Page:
If churches across the United States have doubted whether or not they should be affiliated with the Boy Scouts of America [BSA], a resolution passed on Monday may provide some clarity on that decision. Following on the heels of a monumental change two years ago that permitted open and avowed gay youth to become members, the BSA has now officially lifted the ban on openly-gay Scout leaders. The decision also extends to staff members.
The mission of the Boy Scouts has long been “to prepare young people to make ethical and moral choices over their lifetimes by instilling in them the values of the Scout Oath and Scout Law.” The Scout Oath includes these admirable words: “On my honor, I will do my best to do my duty to God and my country and to…keep myself…morally straight.”
Given yesterday’s vote, coupled with the decision in 2013, one is left to wonder what exactly the BSA considers “duty to God” and being “morally straight” when God himself has clearly spoken about what these mean. Maybe the BSA will attempt to define what they mean by those phrases at a later date. At this point in time, however, it is quite clear that the BSA’s actions do not align with their stated mission, nor do they align with God’s Word.
That fact alone should cause churches that charter individual troops to reconsider their affiliations. Although churches that charter Boy Scout troops can, in the words of the BSA president, “continue to use religious beliefs as a criterion for selecting adult leaders, including in matters of sexuality,” it is highly unlikely that this will remain the case for very long. Leaders in the LGBT movement are already demanding that this exception be discontinued, claiming that it “undermines and diminishes” the BSA’s decision. The homosexual lobby will not rest until all BSA chartered units, including those chartered by churches, are forced to accept openly-gay leaders or face discrimination lawsuits. In much the same way that no unit may discriminate against openly-gay youth as members, it will not be long before units are no longer permitted to use their religious beliefs to defend their decisions to deny leadership positions to homosexuals.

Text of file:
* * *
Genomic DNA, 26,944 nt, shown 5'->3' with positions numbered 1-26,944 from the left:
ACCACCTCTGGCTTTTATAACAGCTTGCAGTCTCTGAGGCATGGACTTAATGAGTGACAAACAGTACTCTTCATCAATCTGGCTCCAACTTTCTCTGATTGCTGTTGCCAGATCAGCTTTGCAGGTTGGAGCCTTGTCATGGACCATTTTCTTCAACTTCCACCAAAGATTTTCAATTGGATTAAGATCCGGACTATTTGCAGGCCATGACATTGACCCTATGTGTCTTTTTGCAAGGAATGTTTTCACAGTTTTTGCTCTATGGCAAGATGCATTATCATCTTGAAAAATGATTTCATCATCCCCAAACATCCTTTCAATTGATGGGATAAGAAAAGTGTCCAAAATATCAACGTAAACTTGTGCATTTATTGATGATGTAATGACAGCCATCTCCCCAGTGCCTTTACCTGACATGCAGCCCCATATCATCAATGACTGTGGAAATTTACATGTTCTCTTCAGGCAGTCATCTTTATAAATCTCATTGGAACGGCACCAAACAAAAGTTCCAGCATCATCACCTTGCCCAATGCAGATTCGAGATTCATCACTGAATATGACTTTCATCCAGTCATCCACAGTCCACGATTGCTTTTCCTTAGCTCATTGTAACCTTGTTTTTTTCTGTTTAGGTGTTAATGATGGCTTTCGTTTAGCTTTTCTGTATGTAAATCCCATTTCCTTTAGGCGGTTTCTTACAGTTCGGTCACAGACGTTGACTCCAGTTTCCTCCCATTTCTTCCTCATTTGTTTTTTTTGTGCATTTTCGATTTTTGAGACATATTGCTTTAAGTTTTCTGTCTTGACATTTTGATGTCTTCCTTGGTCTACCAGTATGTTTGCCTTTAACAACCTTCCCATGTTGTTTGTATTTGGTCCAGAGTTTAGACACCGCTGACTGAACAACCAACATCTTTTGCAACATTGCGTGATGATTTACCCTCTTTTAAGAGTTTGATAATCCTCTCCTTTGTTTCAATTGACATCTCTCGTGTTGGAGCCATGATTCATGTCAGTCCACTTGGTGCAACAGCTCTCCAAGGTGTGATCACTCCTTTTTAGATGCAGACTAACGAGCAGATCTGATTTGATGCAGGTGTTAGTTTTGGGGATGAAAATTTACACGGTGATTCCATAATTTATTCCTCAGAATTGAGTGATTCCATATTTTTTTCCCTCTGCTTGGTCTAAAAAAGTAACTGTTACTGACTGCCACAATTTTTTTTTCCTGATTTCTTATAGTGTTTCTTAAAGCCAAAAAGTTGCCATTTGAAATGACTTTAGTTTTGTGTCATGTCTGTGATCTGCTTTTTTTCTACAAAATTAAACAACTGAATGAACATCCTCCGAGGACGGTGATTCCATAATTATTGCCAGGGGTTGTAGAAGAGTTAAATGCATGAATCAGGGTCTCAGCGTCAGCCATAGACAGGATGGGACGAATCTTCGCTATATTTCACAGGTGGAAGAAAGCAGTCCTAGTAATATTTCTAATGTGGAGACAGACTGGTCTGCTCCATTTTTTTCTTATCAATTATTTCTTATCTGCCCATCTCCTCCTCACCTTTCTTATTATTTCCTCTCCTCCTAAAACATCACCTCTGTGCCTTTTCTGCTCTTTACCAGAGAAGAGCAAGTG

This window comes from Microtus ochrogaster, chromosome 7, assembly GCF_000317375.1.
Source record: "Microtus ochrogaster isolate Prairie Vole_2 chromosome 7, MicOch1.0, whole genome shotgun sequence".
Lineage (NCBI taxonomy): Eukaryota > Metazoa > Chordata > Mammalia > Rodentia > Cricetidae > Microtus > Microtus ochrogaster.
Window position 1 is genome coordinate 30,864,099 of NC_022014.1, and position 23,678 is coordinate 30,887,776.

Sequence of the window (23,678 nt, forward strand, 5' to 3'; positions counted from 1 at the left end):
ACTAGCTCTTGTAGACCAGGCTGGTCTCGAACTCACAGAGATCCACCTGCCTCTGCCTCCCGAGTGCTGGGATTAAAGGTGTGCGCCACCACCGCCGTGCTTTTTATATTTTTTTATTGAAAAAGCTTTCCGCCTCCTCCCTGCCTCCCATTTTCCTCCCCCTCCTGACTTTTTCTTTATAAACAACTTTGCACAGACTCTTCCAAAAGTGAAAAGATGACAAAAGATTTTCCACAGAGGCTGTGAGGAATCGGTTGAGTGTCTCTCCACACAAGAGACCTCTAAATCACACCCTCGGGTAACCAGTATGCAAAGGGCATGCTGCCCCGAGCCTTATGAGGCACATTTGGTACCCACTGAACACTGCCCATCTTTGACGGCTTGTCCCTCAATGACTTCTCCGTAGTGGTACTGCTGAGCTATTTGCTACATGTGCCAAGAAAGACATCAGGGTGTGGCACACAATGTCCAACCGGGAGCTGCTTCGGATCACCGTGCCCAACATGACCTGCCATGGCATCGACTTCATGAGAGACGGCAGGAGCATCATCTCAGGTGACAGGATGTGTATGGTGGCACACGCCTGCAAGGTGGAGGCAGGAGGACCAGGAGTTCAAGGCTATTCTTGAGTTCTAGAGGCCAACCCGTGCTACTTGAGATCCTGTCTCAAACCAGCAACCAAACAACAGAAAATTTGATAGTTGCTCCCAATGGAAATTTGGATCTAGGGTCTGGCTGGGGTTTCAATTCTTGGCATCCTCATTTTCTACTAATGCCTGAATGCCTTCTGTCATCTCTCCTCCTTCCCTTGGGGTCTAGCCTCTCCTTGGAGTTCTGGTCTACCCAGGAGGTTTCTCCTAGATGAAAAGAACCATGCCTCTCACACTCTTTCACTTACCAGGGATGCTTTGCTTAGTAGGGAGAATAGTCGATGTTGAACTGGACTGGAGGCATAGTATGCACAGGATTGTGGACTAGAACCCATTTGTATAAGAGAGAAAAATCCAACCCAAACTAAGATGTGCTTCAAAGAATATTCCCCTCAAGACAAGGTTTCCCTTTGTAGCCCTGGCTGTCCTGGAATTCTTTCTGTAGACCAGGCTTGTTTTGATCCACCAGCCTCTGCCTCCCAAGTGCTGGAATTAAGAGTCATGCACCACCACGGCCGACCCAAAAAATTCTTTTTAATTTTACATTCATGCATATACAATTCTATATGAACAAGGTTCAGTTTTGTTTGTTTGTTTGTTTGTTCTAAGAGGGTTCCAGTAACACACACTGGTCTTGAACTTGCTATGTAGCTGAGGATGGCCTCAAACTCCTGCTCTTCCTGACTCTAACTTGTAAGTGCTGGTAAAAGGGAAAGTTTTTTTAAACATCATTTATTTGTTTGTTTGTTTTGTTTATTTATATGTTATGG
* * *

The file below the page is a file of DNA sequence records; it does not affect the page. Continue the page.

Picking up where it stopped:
Once a church accepts the membership policy of the BSA, which they must do to charter a group, the church opens itself up to lawsuits if it attempts to restrict other associations, affiliations, or events on its property that do not align with the church’s Statement of Faith, such as a gay wedding. When courts consider whether a church has engaged in unconstitutional discrimination, it looks to see if the church has been consistent in its decisions in this area. For this reason, a church will most assuredly face a discrimination lawsuit—and will lose—if they attempt to restrict the use of their facilities to ceremonies and events celebrating God-ordained marriages while at the same time admitting gay members into their units. A Bible-believing church’s continued relationship with BSA will undermine the church’s ability to continue their mission and will risk their First Amendment freedoms of association, religious liberty, and free speech so long as they continue to straddle the fence. More than ever, churches should seriously consider their own affiliations, practices, policies, and procedures to make sure that they are not setting themselves up for litigation and the loss of tax exemption. Sadly, a church’s continued affiliation with the BSA creates a high likelihood of both.